The Cable

The Cable goes inside the foreign policy machine, from Foggy Bottom to Turtle Bay, the White House to Embassy Row.

Cable guy visits Fukushima tsunami zone

DC was shaken by a 5.9 magnitude earthquake this week, but the actual damage was minimal. Back in June, your humble Cable guy surveyed the damage from a much more devastating earthquake, the 9.0 magnitude earthquake that struck off the coast of Northern Japan on March 11, which was followed by a devastating tsunami. We ...

Josh Rogin/Foreign Policy
Josh Rogin/Foreign Policy
Josh Rogin/Foreign Policy

DC was shaken by a 5.9 magnitude earthquake this week, but the actual damage was minimal. Back in June, your humble Cable guy surveyed the damage from a much more devastating earthquake, the 9.0 magnitude earthquake that struck off the coast of Northern Japan on March 11, which was followed by a devastating tsunami.

We visited Toyoma Ward, Iwaki City, in Fukushima prefecture, about 50 km from the damaged Fukushima Daiichi nuclear facility, on June 11. Exactly three months after the quake hit, the scenic beach town was still completely in shambles. Not one house along the shoreline remained intact and not one plot of land had been cleared, much less rebuilt on.

What we found in Iwaki City was a community that had hope of rebuilding their lives, despite the loss of all their possessions, many of their loved ones, and with almost no help from the Japanese government. The following photos show the damage of a real earthquake and the tsunami that followed it, as well as the determination of  the community to forge ahead.

DC was shaken by a 5.9 magnitude earthquake this week, but the actual damage was minimal. Back in June, your humble Cable guy surveyed the damage from a much more devastating earthquake, the 9.0 magnitude earthquake that struck off the coast of Northern Japan on March 11, which was followed by a devastating tsunami.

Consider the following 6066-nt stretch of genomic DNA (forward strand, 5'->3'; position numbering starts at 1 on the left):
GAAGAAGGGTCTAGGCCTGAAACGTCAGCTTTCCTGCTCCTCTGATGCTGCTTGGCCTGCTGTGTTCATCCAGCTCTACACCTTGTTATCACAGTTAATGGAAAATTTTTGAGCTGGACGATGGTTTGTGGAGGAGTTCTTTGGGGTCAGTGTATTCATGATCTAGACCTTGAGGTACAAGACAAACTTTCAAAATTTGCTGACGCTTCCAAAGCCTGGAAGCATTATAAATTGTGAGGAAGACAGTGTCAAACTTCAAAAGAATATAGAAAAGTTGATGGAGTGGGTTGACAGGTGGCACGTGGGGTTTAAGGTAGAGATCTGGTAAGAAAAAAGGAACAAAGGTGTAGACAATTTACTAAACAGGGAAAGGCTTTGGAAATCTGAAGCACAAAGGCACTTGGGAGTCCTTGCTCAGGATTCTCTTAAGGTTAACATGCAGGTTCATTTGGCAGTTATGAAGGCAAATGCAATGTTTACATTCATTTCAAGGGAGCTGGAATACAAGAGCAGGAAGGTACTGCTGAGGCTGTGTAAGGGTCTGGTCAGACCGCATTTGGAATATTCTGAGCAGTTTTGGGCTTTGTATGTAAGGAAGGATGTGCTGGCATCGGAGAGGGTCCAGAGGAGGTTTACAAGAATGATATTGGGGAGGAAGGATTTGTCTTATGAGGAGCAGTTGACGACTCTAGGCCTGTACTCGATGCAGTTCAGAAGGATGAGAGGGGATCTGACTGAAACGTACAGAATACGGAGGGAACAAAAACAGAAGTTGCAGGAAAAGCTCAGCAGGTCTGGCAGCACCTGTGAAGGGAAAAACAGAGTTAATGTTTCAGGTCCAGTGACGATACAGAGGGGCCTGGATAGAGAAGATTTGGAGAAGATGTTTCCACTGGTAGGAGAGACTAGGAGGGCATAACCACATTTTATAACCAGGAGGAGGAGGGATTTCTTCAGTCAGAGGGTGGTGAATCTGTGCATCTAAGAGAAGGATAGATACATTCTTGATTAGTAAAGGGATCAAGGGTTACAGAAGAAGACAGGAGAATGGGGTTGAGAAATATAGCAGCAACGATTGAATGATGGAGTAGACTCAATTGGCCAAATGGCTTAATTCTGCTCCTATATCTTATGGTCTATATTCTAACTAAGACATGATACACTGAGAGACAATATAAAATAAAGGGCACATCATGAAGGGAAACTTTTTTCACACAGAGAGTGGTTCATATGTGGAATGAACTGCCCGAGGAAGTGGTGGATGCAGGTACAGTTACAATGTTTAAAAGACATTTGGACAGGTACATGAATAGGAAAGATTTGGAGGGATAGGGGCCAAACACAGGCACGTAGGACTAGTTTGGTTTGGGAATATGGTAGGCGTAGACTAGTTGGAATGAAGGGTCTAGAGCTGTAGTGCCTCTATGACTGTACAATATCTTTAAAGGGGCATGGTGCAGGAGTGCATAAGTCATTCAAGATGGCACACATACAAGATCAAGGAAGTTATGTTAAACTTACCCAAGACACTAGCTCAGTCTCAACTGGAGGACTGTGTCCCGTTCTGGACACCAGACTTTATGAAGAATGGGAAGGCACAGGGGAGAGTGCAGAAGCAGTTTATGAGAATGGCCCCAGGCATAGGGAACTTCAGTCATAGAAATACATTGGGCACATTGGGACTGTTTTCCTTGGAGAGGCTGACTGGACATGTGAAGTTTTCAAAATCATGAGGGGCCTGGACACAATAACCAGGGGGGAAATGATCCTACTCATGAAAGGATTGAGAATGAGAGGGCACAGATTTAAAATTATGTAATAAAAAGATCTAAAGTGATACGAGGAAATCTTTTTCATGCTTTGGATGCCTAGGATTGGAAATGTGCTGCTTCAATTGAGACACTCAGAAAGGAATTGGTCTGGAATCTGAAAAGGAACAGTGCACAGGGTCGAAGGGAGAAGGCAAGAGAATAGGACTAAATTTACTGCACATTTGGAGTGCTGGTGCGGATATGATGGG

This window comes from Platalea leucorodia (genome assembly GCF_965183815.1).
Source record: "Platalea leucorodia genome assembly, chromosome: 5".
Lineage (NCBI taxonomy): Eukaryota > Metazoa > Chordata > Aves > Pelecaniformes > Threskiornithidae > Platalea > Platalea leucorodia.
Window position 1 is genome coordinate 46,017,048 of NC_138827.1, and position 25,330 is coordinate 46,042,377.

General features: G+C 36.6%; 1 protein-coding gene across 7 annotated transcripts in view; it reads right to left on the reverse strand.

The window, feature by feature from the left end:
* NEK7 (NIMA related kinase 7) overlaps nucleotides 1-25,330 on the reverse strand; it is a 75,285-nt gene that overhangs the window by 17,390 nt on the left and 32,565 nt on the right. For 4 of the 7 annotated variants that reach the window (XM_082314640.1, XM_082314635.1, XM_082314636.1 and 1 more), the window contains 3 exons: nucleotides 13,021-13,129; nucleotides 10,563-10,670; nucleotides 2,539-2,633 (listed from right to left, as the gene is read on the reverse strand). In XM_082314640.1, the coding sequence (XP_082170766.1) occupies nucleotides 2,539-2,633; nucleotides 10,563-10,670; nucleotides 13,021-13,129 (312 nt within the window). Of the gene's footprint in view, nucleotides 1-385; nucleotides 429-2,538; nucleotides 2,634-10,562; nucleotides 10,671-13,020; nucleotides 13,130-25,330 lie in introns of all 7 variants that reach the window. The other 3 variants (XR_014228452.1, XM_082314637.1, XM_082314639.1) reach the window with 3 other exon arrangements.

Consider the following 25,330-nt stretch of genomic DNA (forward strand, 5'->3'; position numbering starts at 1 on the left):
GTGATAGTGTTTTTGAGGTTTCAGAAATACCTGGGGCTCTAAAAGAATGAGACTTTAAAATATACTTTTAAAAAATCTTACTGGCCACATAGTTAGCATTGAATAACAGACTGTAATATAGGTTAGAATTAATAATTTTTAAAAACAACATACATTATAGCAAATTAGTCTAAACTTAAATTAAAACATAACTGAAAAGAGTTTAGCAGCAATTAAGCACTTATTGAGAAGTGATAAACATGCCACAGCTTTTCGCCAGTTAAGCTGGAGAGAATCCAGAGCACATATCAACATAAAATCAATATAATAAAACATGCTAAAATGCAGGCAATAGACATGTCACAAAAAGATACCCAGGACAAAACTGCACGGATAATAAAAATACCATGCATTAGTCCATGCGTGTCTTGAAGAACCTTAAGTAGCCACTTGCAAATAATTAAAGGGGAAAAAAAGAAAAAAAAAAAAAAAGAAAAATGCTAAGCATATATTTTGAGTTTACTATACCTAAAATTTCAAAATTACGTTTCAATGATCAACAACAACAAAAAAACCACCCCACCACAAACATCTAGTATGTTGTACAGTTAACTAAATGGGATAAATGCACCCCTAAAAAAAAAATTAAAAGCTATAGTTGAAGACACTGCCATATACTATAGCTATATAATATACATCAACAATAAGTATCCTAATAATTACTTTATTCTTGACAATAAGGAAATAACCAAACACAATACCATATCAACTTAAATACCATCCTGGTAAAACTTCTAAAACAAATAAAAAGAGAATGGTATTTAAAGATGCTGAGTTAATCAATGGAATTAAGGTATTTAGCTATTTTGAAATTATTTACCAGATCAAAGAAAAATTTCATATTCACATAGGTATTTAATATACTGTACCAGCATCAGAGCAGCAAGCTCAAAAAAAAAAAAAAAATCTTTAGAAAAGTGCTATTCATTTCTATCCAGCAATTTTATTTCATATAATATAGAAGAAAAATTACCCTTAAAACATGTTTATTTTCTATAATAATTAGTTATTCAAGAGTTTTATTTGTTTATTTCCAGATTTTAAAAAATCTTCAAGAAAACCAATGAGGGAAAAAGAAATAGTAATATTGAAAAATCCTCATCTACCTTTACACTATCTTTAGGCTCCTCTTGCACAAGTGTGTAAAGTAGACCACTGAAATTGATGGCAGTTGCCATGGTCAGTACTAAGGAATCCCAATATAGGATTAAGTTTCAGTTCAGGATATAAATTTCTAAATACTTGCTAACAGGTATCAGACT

We visited Toyoma Ward, Iwaki City, in Fukushima prefecture, about 50 km from the damaged Fukushima Daiichi nuclear facility, on June 11. Exactly three months after the quake hit, the scenic beach town was still completely in shambles. Not one house along the shoreline remained intact and not one plot of land had been cleared, much less rebuilt on.

What we found in Iwaki City was a community that had hope of rebuilding their lives, despite the loss of all their possessions, many of their loved ones, and with almost no help from the Japanese government. The following photos show the damage of a real earthquake and the tsunami that followed it, as well as the determination of  the community to forge ahead.

We traveled with the Japanese aid organization SHARE FUKUSHIMA, which brought 100 volunteers to help clean up Iwaki City and raised $10,000 for the town. The trip was organized by Daisuke Tsuda, a young Japanese blogger-journalist who set up the entire day’s events, which included a concert, solely through Facebook and Twitter. Our participation was facilitated by the Sasakawa Peace Foundation.

View the entire photo essay: One small town in Fukushima

Josh Rogin covers national security and foreign policy and writes the daily Web column The Cable. His column appears bi-weekly in the print edition of The Washington Post. He can be reached for comments or tips at josh.rogin@foreignpolicy.com.

Previously, Josh covered defense and foreign policy as a staff writer for Congressional Quarterly, writing extensively on Iraq, Afghanistan, Guantánamo Bay, U.S.-Asia relations, defense budgeting and appropriations, and the defense lobbying and contracting industries. Prior to that, he covered military modernization, cyber warfare, space, and missile defense for Federal Computer Week Magazine. He has also served as Pentagon Staff Reporter for the Asahi Shimbun, Japan's leading daily newspaper, in its Washington, D.C., bureau, where he reported on U.S.-Japan relations, Chinese military modernization, the North Korean nuclear crisis, and more.

A graduate of George Washington University's Elliott School of International Affairs, Josh lived in Yokohama, Japan, and studied at Tokyo's Sophia University. He speaks conversational Japanese and has reported from the region. He has also worked at the House International Relations Committee, the Embassy of Japan, and the Brookings Institution.

Josh's reporting has been featured on CNN, MSNBC, C-Span, CBS, ABC, NPR, WTOP, and several other outlets. He was a 2008-2009 National Press Foundation's Paul Miller Washington Reporting Fellow, 2009 military reporting fellow with the Knight Center for Specialized Journalism and the 2011 recipient of the InterAction Award for Excellence in International Reporting. He hails from Philadelphia and lives in Washington, D.C. Twitter: @joshrogin

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